- The Washington Times - Sunday, February 18, 2007

The nation’s mayors say they will press the 2008 Democratic presidential hopefuls to address the needs of cities by crafting urban agendas early in their campaigns, but some candidates could already have an edge based on their records.

Sen. Hillary Rodham Clinton, New York Democrat, has the strongest record working with urban black mayors — both as a senator and as first lady when her husband, Bill, was president, said Douglas H. Palmer, mayor of Trenton, N.J.

“Hillary Clinton was pushing a domestic agenda and for the bulk of homeland security money to go to cities … after September 11,” said Mr. Palmer, president of the U.S. Conference of Mayors.

“The candidate who forges a relationship and partnership with the nation’s mayors will be the one who sees a rise in their numbers,” he said, adding that he is undecided about whom he will support in 2008.

Part of forging that relationship is addressing the group’s 10 working priorities, including crime prevention, funding federally mandated programs for cities and restoring funding for Community Development Block Grant programs to 2003 levels.

Mr. Palmer and others said that crime has spiked since cuts to Community Oriented Policing Services (COPS), a federal grant program that helps cities hire and retain police officers. The increase in crime has been coupled with an economic decline in many urban areas.

Democratic candidates will have to work hard to generate voting support, particularly among their most loyal voting bloc: blacks. Nearly 50 percent of those votes can be found in urban areas.

Black Democratic mayors such as Detroit Mayor Kwame M. Kilpatrick have said that crime and poverty are destroying America’s cities.

Mr. Kilpatrick said he has met with three of the Democratic presidential candidates, including Mrs. Clinton, whom he also touted as a strong contender. He also met with Sen. Joseph R. Biden Jr. of Delaware and former Sen. John Edwards of North Carolina, who Mr. Kilpatrick said is a strong advocate for eradicating poverty, a major problem in urban centers.

“Some of what I have heard is a real focus on poverty and bringing the new emerging markets and finance to the cities,” he said. “And it is not just the policies of welfare, not a handout but a hand up.”

Mr. Kilpatrick credited the Clintons for the creation of new policies such as welfare-to-work, which he said helped cities get more residents off the poverty rolls.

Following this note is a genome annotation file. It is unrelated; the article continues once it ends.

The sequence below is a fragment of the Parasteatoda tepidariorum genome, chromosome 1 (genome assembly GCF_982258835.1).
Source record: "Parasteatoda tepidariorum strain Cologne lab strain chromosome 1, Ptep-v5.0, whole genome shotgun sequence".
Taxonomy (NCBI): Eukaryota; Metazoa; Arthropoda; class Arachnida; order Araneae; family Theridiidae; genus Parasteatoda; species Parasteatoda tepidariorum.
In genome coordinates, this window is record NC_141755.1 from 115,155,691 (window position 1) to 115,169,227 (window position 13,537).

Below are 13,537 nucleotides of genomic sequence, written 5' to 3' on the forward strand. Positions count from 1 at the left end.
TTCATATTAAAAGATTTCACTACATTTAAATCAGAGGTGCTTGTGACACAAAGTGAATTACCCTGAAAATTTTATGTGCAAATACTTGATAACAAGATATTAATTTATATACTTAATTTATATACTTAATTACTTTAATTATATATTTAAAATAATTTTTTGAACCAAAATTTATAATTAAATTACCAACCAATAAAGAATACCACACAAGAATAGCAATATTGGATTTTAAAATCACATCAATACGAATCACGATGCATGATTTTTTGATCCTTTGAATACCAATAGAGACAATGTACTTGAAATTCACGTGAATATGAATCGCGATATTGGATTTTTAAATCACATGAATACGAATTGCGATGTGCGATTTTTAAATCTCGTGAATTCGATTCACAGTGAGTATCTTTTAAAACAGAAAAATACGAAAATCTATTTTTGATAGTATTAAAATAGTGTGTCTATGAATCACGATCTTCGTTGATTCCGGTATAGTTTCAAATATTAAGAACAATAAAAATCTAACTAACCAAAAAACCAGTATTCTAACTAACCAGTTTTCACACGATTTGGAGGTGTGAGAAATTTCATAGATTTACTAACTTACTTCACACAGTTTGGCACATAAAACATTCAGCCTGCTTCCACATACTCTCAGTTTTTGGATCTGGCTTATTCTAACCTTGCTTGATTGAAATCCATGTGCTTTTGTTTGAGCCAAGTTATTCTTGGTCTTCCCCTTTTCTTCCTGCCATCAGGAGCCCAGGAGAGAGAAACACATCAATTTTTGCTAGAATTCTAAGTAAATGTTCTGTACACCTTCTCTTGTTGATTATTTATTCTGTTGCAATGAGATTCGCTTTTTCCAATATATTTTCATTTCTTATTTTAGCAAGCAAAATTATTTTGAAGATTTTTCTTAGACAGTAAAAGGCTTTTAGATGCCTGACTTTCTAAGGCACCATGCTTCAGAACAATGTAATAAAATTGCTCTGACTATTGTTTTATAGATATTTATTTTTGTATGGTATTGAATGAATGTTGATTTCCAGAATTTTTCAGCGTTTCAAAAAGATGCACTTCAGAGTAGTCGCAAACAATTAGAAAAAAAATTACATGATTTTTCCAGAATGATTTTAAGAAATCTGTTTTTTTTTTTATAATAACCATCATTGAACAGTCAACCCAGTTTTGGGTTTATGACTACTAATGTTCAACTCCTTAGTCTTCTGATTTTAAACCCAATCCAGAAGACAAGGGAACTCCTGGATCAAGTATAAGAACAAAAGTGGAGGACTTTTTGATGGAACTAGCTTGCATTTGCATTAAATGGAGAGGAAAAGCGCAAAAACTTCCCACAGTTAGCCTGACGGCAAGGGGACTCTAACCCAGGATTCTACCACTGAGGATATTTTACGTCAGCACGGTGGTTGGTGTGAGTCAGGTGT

But he said cities need flexibility to put money into job training and retraining for new high-tech jobs, more affordable-housing funds and more input on how No Child Left Behind policies are implemented.

“We need to have America’s mayors sitting at the table when this discussion is being made and not allow it to become an insular, inside-the-Beltway sort of thing,” Mr. Kilpatrick said.

Sen. Barack Obama, Illinois Democrat, who officially announced his candidacy for president Feb. 10, has the thinnest political record among those in the Democratic field and lacks many of the personal relationships with mayors that others have in abundance.

He also did not attend the mayors’ conference last month, missing an opportunity to make a first impression. But he has other experience that many mayors say could be useful in crafting policy that focuses on the urban agenda.

“I do like the fact that Barack has been on the ground and done social work and has a hands-on perspective in Illinois,” said Michael B. Coleman, mayor of Columbus, Ohio.

“Frankly, I suspect he is able to deal with many of these issues from personal knowledge, not from a book, and that is essential in the development of a policy that is effective,” Mr. Coleman said.

He said the candidates’ records will be important, but how they address the 10-point plan in the campaigns will be a deciding factor.

“There has to be a scramble by these people about their agenda, and then you will likely see a lot of support from me and other mayors across the country,” Mr. Coleman said.

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